The past 30 years have seen a dramatic change in UK political discourse so that the draconian ‘reforms’ being enacted on us are seen as being ‘common sense’ and ‘practical’, and any opposition is seen as being idealistic and naive. Gordon Brown, far from the overspending saviour of the public sector he is portrayed and often accepted as, said of PFI that its rationale is to:

“…declare repeatedly that the public sector is bad at management, and that only the private sector is efficient and can manage services well.”

This political discourse is repeated ad nauseum by the mainstream media, from Sky News to the BBC, the intention being to marginalise and disenfranchise those who oppose ‘common sense measures’. Imagine 30 years ago a Labour or Liberal MP suggesting that university grants should be abolished and fees charged; and yet Labour introduced the first charges and the Liberals as part of the coalition have voted for their potentially crippling increase. In those same 30 years we have seen social housing devastated by Right to Buy while neo-liberal policies created and maintained an artificial housing bubble to aid the markets – the result is that not only is buying a property impossible for many, the attendant severely unregulated private rental sector combined with the depletion of social housing stock has left even greater numbers paying unjustifiably high rents for private accommodation of an increasingly bad standard.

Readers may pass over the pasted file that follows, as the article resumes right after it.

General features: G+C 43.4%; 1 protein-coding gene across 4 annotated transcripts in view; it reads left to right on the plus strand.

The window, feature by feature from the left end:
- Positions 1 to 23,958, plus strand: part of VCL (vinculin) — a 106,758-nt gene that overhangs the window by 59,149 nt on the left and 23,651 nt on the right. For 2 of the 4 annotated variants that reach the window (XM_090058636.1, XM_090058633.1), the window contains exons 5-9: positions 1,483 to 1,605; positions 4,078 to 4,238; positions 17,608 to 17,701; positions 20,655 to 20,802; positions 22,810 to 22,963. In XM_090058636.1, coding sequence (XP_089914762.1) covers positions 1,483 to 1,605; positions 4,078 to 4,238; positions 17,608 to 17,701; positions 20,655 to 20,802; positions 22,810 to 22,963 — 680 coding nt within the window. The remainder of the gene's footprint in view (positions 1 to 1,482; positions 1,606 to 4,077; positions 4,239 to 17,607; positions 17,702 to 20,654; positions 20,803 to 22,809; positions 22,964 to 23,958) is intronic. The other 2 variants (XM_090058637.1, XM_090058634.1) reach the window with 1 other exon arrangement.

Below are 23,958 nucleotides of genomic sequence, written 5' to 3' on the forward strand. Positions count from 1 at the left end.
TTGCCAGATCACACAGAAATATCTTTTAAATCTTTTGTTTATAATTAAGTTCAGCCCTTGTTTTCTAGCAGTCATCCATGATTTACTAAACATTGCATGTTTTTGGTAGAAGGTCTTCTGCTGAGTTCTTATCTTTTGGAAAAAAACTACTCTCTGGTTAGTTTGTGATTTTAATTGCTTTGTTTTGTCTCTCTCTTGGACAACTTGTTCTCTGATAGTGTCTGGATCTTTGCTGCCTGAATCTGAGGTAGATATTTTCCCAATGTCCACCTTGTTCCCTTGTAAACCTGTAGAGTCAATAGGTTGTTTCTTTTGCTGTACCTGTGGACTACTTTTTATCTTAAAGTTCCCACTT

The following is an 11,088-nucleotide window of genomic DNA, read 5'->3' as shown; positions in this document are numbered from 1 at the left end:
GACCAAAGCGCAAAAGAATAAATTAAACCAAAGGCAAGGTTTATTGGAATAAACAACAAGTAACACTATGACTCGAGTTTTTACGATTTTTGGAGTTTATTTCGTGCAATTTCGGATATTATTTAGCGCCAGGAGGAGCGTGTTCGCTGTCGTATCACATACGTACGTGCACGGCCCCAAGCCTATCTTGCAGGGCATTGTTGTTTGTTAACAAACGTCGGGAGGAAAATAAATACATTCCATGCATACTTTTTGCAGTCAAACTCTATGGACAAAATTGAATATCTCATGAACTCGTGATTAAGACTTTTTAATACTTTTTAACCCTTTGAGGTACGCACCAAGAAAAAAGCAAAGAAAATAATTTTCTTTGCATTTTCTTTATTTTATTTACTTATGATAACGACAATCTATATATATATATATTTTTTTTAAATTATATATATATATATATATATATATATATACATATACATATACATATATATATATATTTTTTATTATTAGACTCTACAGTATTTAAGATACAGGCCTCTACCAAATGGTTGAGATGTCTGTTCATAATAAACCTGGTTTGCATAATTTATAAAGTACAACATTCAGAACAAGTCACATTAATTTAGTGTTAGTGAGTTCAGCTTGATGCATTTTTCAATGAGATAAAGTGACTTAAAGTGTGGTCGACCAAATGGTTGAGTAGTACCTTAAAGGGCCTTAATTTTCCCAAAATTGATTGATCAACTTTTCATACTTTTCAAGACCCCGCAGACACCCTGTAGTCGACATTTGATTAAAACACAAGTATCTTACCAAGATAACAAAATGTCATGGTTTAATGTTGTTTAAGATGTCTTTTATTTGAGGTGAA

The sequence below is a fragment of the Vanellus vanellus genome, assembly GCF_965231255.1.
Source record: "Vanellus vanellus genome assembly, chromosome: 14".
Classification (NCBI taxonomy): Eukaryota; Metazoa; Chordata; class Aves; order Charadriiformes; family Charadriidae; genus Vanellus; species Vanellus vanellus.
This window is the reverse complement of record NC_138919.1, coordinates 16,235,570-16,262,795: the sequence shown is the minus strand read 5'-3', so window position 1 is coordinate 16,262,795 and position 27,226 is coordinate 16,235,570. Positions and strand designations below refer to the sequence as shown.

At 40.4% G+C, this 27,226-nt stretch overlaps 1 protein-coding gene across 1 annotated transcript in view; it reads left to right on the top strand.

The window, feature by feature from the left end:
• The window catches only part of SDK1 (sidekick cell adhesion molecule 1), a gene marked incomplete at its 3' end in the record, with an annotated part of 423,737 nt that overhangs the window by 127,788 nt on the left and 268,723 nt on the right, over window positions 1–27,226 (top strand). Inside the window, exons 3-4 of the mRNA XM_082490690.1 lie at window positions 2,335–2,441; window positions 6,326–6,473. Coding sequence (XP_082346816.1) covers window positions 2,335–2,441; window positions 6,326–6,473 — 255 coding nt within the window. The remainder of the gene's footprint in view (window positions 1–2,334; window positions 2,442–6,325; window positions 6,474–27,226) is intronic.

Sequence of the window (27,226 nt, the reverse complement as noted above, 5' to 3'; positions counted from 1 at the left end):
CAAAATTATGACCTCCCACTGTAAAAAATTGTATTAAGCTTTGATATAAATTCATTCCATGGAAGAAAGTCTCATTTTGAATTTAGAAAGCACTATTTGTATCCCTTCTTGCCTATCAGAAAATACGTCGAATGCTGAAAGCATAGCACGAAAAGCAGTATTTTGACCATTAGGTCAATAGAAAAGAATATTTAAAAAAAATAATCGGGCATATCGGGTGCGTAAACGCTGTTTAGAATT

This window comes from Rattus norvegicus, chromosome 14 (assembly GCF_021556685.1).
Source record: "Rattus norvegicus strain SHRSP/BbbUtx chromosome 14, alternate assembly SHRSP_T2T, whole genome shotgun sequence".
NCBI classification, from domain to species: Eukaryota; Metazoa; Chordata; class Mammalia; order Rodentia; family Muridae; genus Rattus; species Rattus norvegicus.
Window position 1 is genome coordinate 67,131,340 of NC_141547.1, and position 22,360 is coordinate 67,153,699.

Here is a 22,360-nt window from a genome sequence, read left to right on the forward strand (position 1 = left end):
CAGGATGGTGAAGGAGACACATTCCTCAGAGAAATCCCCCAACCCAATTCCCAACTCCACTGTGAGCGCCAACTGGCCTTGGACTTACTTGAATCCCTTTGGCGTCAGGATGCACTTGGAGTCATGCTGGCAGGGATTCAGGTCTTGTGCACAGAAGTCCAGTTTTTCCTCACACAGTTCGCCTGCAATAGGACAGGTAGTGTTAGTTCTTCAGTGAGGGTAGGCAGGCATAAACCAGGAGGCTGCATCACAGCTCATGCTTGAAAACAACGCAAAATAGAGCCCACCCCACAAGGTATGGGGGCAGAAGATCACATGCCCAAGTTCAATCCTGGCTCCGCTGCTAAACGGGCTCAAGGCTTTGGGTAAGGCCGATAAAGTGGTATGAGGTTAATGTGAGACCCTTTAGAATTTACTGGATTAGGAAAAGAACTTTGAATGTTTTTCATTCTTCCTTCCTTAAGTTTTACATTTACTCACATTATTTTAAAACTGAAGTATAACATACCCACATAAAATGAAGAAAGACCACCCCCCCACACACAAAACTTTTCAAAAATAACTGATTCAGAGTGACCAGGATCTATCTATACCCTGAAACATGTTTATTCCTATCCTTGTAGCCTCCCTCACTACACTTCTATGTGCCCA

The battle at present is understandably focused on the NHS, but the war must be against neo-liberalism. It is this selfish ideology that has led us to our current position where we are told that to want a just and equal society is too idealistic, that we must succumb to ‘common sense’. I can’t accept that. Where I will admit to some naivety is in thinking that Labour would start shrugging off the shackles of neo-liberalism and remember their roots and the achievements of people like Nye Bevan; but with their fear of being seen to back ‘radical’ actions such as the huge March 30th demo and the mass strike action, and their admitting at conference that they will not reverse actions being taken by the coalition, it is clear that they are still part of the neo-liberal discourse that now dominates our lives.